The Manila Railroad Company was one of the largest domestic corporations in the Philippines from 1917 -1940's which the Philippine Government acquired in 8 Jan. 1917. Its railway lines totaled 1,140.5 in 1941, located in Luzon.  The lines extended from San Fernando, La Union, in the north, to Legaspi, Albay, in the south. The more important branches are the Paniqui-San Quintin, Tarlac-San Jose, Bigaa-Cabanatuan, San Fernando-Carmen, Calamba-Batangas, and College-Pagsanjan. The company was taken over by the U.S. military during World War II, to be used for the defense of the Philippines. The Manila Railroad Co., suffered irreparable losses from which it has never recovered, thus ending its operations.

Thursday, December 4, 2014

317. Advertique: MANILA CORDAGE TIN SIGN

Time was when the Philippines was the largest exporter of Manila rope, made of abaca hemp. The country became world-famous for this prized product and one of the first companies to establish a rope business was the Manila Cordage Company which started as a subsidiary of Tubbs Cordage Company of San Francisco on February 20, 1924, Manila Cordage Company, a subsidiary of Tubbs Cordage Company of San Francisco, began operations at the junction of Cristobal and Otis streets in Paco, which had easy access to the Pasig. Its basic raw material was abaca, also known as Manila hemp, which by then was a much sought after commodity in North America.
It  began operations at the junction of Cristobal and Otis streets in Paco, which had an easy access to the Pasig River. Manila Cordage made ropes of all sorts from abaca, which was to be known worldwide as Manila hemp, a much sought after commodity in North America in the 20s-50s decades.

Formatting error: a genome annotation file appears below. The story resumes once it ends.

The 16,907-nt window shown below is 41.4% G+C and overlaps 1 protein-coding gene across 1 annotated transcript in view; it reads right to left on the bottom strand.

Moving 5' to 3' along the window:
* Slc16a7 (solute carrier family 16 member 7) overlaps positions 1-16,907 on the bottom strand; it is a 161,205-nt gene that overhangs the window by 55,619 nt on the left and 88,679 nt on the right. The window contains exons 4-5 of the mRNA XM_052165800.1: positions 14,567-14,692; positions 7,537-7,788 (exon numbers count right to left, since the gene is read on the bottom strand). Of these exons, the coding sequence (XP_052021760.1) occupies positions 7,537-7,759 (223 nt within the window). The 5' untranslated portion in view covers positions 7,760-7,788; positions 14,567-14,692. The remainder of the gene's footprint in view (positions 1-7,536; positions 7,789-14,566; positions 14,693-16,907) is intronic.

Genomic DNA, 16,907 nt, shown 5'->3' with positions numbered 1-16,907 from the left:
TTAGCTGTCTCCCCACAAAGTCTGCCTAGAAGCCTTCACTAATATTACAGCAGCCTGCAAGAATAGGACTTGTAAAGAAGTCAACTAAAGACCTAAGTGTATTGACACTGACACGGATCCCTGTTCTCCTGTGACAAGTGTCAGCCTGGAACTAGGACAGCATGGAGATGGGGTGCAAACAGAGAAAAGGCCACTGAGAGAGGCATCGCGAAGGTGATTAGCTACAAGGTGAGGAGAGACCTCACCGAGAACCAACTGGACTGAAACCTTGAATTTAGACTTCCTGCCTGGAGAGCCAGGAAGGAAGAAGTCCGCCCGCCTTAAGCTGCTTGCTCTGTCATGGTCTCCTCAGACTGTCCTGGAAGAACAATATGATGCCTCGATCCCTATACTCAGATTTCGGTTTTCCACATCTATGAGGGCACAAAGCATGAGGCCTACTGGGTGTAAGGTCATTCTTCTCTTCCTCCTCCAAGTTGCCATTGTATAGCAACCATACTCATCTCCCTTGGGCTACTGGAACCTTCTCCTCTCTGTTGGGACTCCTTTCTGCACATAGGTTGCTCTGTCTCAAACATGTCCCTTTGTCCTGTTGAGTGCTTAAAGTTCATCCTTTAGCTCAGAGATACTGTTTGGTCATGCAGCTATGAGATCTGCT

As the company grew, Manila Cordage marketing became more sophisticated, and by the early 50s, it produced merchandising materials and selling aids such as this tin sign that featured a range of products with their special specifications and dimensions. Signs such as this were given to hardware shops and provincial distributors (in this case, J. Rodriguez of Cagayan) to facilite the ordering of the products. It measures 10 in. x 22 in, and is backed by a thick cardboard. 
The invention of synthetic ropes put a dent on the Manila rope business, but the products remained important as they are eco-friendly, and they are specially required by certain businesses like oil drilling and construction. To this day, the Manila Cordage Co. is still a flourishing business with its facilities located in a world-class industrial hub ensuring a future for the rope that made Manila famous!

Thursday, November 13, 2014

316. LAPU-LAPU AND BULAKNA PORTRAITS

A pair of Filipiniana paintings depicting Lapu-Lapu, the hero of Mactan and his wife, Bulakna--or so that's how the dealer described them to me. These mid-century 18 x 22" paintings, painted by artist Rodolfo Pasno, dates from 1957--and they were obtained online--in a facebook group, of all places. Pasno was a noted Mabini painter, active from the 50s thru the 70s, in a shop at the famed Pistang Pilipino.
They were sold in stretchers, with few chips and scratches. At some point, someone painted over the background, but that doesn't detract from the portraits that express so much of the character of the country's first hero and his voluptuous wife. I had them re-stretched, re-framed and cleaned, so now they're ready to hang again...so happy I could sing! "In March 16, fifteen hundred and  hundred twenty one, when Philippines was discovered by Magellan..."

Tuesday, November 4, 2014

315. The Russian From U.N.C.L.E.: ILYA KURYAKIN SPY DOLL

One of my fave TV programs from the 60s boomer years was The Man from U.N.C.L.E. (United Network Command for Law and Enforcement) , broadcast on NBC from 1964-1968. It follows secret agents Napoleon Solo (Robert Vaughn)  and Russian Ilya Kuryakin) fighting its chief adversary, the agents of THRUSH  (Technological Hierarchy for the Removal of Undesirables and the Subjugation of Humanity). Solo and Kuryakin's popularity resulted in the creation of  11.5 in. vinyl "spy dolls" made in 1965 by Gilbert of Japan. In its perfect condition, Ilya would have come with a pistol, pocket insignia and a mechanical arm. Conceived originally conceived as a minor character, Kuryakin, became an indispensable part of the show, achieving co-star status with the show’s lead. McCallum’s blond good looks and the enigmatic persona he created for the character garnered him a huge following of female fans, leaving them weak-kneed and crying--Uncle!